Advisory on Legal Restrictions on the Use of Mitochondrial Replacement Techniques to Introduce Donor Mitochondria into Reproductive Cells Intended for Transfer into a Human Recipient
The Food and Drug Administration’s (FDA) Center for Biologics Evaluation and Research regulates an array of diverse and complex biological products, both investigational and licensed, including human cell and gene therapy products and human cells and tissues. FDA’s oversight includes ensuring that human cells and tissues intended for transfer into a human recipient, including reproductive cells and tissues, are free from infectious diseases.
Mitochondria contain a small amount of genetic material (DNA) that is separate from the DNA in the cell’s nucleus. The mitochondrial DNA is passed down only from mother to child, and thus is inherited differently from the nuclear DNA. Mitochondrial Replacement Technology (MRT) using donor mitochondria represents a possible treatment for mitochondrial disorders, but introduces a genetic modification and raises safety concerns.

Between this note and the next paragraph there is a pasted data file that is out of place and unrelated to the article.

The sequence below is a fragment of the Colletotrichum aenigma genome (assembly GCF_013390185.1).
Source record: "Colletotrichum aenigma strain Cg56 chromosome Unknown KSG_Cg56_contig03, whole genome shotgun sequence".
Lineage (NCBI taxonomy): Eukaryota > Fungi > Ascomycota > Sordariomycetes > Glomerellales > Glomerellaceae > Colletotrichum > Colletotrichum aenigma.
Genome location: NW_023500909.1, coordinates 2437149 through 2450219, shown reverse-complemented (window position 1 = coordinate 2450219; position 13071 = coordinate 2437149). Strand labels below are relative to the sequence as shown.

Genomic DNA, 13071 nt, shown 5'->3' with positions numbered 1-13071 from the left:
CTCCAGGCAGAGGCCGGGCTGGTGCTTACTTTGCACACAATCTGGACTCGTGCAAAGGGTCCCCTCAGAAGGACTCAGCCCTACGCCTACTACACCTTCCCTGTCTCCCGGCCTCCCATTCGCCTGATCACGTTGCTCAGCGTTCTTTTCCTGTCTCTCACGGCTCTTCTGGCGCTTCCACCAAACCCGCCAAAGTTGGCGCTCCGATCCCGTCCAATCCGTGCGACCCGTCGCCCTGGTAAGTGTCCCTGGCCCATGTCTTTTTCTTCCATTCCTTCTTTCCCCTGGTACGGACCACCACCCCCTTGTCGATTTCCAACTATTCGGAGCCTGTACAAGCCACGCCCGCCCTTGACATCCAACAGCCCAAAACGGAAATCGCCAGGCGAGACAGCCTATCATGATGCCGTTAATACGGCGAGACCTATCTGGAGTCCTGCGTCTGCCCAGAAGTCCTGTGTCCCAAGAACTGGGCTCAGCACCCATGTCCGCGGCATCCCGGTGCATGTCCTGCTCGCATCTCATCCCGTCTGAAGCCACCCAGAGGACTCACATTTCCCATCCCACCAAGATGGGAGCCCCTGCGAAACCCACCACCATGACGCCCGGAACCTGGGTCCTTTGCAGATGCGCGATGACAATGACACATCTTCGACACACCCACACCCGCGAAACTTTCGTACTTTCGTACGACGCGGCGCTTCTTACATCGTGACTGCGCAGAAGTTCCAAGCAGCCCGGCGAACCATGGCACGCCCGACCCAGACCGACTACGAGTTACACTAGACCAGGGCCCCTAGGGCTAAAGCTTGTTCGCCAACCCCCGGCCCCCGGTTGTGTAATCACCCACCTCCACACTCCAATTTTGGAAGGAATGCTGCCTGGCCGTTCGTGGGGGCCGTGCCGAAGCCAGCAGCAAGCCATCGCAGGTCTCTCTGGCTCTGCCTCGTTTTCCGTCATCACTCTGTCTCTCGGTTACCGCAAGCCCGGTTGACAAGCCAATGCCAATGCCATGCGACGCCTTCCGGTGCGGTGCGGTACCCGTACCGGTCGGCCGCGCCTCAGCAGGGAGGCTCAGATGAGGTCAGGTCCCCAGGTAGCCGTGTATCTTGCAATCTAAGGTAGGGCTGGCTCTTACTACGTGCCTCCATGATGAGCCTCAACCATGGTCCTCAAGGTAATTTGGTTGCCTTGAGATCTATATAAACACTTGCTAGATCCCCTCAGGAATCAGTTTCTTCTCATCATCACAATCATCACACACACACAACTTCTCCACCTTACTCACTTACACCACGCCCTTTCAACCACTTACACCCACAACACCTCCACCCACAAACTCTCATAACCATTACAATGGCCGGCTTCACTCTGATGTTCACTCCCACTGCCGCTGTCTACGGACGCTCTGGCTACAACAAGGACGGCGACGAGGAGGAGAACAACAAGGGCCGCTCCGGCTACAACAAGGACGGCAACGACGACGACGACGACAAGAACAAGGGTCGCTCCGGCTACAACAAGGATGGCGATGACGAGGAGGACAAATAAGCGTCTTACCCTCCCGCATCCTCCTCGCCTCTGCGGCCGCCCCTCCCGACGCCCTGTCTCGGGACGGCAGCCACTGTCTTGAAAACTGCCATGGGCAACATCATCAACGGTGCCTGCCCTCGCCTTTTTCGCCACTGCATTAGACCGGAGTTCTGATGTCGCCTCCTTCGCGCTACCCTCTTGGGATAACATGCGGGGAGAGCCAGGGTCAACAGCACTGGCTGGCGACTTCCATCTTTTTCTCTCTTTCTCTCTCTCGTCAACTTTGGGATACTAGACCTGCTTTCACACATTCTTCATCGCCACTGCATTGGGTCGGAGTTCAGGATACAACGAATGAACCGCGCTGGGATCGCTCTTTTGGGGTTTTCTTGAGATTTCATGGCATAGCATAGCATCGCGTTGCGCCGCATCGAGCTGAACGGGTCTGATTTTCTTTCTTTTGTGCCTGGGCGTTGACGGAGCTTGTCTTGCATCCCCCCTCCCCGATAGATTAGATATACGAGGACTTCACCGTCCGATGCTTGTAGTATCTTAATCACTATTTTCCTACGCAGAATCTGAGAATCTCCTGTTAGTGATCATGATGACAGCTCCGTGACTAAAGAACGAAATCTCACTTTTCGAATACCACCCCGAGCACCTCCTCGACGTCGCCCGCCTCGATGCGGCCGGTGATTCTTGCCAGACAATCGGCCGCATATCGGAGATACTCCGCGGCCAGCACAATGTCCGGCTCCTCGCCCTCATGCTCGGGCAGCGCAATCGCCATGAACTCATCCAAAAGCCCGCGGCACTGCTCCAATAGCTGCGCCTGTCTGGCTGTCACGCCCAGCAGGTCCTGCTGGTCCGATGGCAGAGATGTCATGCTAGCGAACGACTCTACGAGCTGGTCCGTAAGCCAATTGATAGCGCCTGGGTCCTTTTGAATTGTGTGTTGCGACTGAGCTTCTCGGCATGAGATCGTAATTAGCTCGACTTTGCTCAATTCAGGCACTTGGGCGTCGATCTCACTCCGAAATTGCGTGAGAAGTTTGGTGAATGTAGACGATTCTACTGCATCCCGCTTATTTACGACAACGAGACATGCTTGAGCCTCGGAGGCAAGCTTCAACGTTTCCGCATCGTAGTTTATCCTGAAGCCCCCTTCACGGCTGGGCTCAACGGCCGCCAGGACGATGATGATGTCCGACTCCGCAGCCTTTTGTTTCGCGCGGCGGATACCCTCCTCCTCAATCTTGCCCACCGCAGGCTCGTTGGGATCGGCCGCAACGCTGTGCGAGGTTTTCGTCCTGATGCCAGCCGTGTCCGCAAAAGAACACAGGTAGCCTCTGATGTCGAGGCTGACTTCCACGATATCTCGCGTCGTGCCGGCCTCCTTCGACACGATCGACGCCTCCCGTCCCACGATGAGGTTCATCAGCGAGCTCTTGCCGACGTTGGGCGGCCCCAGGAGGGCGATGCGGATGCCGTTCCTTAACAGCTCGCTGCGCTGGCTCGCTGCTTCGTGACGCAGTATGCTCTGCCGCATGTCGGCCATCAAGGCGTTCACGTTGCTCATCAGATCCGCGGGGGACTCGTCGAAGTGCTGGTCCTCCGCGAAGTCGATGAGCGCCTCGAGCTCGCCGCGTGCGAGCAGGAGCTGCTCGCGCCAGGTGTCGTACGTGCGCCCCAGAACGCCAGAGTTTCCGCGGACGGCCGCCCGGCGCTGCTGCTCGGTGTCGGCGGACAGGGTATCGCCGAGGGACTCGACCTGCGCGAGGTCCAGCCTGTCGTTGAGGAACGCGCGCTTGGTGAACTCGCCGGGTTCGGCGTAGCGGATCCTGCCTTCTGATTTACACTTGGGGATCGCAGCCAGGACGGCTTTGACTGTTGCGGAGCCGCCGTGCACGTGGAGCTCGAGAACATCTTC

The clinical use of MRT in the United States falls within FDA’s regulatory authority. Since December 2015, Congress has included provisions in annual federal appropriations laws that prohibit FDA from accepting applications for clinical research using MRT. Therefore, clinical research using MRT in humans cannot legally proceed in the United States. FDA maintains the authority to investigate and take enforcement action in the event that it becomes aware of noncompliance with the laws and regulations administered by FDA.